Wednesday, August 13, 2008
Spain Part VI: Rioja Day 1 (part 1 of 2) – Contino
In theory, driving from San Sebastian to Rioja Alavesa should have been a breeze. Maybe an hour and a half drive on the AP-1, a bit longer with traffic. Well, theory did not prevail on Tuesday June 3, as Natalie and I spent the better part of three hours stuck in traffic on a regional road, due to one of two possible factors: 1.) A partial closure of the highway without any way to get back on or 2.) A partial closure of the highway with posted signage that I completely ignored or failed to understand. The latter is most probable. Anyway, we arrived considerably late for our appointment at Contino with winemaker Jesus Madrazo and export director Jose Luis Ripa. They were nice, but I was really upset with myself – I mean who likes being late, let alone a few hours late? Anyway, after introductions were made and a brief history of the estate were recited, all frustrations slowly dissipated as we descended down into the Contino cellars.
Here’s a brief history of Contino. Founded in 1973, the result of a partnership between the owner of a terrific vineyard site and the ownership of Cune, Contino is the oldest single estate bottled Rioja of the Rioja Alavesa. Their 68 hectares are very well situated close to the Rio Ebro, just outside of a small village named Laserna and proximate to the beautiful medieval, hilltop town of Laguardia.
As it relates to modern-day Rioja, Contino is quite significant for two reasons: 1.) Jesus Madrazo’s firm belief in the importance of the Graciano grape, which has a significant 10-15% role in their wines, as well as comprising the outstanding Graciano varietal bottlings 2.) The winery’s undeniable ability to make a fruit forward, modern style of Rioja that has enough balance and acidity to appeal to most classicists (including such experienced Spanish wine authorities as Gerry Dawes and Manuel Camblor, amongst others).
Jesus Madrazo is an eloquent defender of Graciano. As the joke goes, many in Rioja refer to this varietal as ‘gracias, no,’ or ‘no thanks,’ due to the fact that it’s temperamental and tricky to grow. When not properly ripened (which historically can occur quite often) the flavors are no good. But it’s arguably an essential element to Rioja blends, as shown by Lopez de Heredia and Muga, amongst others who always make sure to include Graciano in their reservas. It also makes for a tasty, interesting mono-varietal wine (see Viña Ijalba). My experience with good bottlings of varietal Graciano is that they hide their 14% alcohol quite well, since they show great natural acidity and remarkably pure, focused blue fruits. Perhaps this is why a Contino Reserva, even at 14.5% alcohol, can still retain a sense of elegance and freshness on the palate.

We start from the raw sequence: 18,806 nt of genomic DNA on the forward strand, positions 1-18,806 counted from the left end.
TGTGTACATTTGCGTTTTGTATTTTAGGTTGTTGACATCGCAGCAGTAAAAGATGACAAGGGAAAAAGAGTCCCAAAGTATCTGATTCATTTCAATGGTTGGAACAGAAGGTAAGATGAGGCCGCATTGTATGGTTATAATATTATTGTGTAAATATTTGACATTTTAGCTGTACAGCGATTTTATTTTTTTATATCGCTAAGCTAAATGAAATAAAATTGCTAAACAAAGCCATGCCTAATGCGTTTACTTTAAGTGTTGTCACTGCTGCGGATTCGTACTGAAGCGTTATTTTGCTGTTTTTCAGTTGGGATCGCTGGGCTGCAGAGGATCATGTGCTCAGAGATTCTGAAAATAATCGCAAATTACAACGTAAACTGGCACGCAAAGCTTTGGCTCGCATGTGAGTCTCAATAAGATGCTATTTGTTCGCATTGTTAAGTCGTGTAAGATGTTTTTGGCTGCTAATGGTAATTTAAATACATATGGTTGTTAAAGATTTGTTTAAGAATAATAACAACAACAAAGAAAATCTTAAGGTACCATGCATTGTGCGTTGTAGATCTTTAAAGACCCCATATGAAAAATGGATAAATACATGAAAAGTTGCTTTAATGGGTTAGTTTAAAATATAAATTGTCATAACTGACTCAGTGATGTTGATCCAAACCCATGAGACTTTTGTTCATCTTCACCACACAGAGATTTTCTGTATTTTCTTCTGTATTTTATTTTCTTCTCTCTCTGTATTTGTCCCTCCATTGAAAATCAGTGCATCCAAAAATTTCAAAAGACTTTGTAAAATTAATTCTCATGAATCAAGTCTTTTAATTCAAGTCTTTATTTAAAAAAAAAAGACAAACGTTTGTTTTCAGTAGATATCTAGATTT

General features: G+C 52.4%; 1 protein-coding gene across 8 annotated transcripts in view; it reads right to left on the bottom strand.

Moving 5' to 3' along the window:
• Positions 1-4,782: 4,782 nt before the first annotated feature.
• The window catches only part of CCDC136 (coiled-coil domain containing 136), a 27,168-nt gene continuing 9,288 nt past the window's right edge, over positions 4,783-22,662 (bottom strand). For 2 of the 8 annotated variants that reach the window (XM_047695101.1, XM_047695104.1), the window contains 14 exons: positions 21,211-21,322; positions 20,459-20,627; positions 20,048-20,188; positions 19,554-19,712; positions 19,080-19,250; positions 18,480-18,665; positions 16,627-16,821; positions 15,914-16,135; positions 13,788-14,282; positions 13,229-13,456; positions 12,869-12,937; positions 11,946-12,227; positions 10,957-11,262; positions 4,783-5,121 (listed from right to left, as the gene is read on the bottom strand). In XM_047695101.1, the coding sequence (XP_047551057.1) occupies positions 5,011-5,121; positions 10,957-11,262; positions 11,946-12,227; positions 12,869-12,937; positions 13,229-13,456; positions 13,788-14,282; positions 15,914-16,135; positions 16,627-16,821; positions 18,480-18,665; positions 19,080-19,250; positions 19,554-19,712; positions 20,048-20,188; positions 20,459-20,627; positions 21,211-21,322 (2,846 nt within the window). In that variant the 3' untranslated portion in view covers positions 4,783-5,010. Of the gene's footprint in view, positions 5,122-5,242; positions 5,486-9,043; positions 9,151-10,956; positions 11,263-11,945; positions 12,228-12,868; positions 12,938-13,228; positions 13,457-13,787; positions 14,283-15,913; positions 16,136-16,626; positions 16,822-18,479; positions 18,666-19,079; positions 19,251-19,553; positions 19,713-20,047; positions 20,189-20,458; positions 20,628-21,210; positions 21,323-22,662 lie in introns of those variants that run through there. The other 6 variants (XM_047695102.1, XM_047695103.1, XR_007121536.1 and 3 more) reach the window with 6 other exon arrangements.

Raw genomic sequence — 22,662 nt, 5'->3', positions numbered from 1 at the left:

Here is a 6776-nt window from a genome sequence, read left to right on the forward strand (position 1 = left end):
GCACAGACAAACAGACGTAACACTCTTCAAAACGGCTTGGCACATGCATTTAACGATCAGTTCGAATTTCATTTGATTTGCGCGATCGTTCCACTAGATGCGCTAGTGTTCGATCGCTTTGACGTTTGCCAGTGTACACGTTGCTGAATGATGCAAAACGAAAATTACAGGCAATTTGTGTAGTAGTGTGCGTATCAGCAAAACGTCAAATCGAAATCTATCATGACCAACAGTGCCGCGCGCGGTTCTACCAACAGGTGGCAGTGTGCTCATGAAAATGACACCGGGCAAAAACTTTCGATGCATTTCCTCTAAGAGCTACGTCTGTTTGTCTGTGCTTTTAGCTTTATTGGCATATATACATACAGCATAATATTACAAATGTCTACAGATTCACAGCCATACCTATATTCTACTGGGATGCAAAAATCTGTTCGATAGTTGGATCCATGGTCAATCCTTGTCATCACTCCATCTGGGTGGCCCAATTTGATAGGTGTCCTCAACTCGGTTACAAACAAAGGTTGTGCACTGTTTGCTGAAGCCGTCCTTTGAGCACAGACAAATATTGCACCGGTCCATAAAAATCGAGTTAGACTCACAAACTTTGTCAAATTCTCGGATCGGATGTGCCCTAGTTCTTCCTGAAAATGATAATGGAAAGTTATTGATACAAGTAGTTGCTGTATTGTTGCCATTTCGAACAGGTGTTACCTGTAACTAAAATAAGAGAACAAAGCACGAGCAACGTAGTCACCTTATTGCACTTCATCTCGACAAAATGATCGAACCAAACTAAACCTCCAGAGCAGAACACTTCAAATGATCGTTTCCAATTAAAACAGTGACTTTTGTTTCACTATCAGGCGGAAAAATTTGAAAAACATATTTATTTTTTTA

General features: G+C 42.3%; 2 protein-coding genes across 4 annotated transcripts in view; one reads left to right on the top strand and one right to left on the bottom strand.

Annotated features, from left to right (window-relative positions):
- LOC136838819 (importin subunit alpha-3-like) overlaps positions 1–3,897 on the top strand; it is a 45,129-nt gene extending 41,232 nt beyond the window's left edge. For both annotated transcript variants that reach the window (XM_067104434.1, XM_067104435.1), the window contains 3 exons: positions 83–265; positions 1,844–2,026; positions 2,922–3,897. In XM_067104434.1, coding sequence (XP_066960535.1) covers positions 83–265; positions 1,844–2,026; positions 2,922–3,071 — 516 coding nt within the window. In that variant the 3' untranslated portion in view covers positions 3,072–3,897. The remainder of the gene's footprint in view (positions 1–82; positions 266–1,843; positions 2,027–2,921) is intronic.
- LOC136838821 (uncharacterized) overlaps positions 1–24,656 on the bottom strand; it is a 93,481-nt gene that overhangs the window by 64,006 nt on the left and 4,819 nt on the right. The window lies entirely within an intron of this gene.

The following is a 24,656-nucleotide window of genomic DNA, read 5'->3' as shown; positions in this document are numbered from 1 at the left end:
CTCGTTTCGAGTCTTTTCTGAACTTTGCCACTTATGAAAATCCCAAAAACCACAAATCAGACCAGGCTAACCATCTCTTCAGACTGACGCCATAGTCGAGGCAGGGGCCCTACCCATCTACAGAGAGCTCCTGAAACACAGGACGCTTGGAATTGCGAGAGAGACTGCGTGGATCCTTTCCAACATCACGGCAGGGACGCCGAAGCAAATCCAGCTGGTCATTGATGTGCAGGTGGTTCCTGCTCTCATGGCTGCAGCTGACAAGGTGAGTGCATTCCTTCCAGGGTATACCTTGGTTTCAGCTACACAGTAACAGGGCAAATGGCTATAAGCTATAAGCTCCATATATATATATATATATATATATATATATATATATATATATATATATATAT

For some more detailed information on Contino’s history as well as winemaking, see this terrific article from Gerry Dawes (you’ll have to scroll down from the Roda portion of the article). Below are a few tasting notes from my visit at Contino:
2004 Contino Rioja Reserva
14.5% alcohol barely registers. Aged in 3, 4 and 8 year-old oak (French, American, and a small portion of Hungarian). My notes read, “fresh, primary red fruits,” though the 'red' also looks as though I were saying 'real.' I'm pretty sure I meant 'red,' but 'real' would be apt as well. This wine is a real joy to drink, and for near-term consumption is my favorite of this line-up.
2005 Contino Viña del Olivo
While the reserva has 10% Graciano, this wine, produced largely from a tempranillo vineyard surrounding a 1,000 year-old olive tree, ratchets up the proportion to 15%. There is more mixed berry fruit on the nose and more obvious oak influence (which would make sense – if memory serves this wine is typically fermented and aged in a combination of French and American oak, most of it new, for 12-14 months). Blackberry and vanilla flavors predominate on the palate, with some oak derived spice on the finish. Somehow, with all the power and intensity, this wine still maintains a relative sense of lightness in the mouth. No overly extracted fruit or harsh wood tannins here.
2005 Contino Graciano
At first very muted on the nose, it becomes quite floral, as is Graciano's (at least the ones I've drunk) tendency. Very pure blue and dark fruits on the palate. This wine needs at least five years to develop. As a matter of fact, Jesus told me that he recently conducted a vertical tasting of this wine for a group of sommeliers in San Sebastian. And the 2001 Graciano I tasted six or so months ago was quite tasty indeed.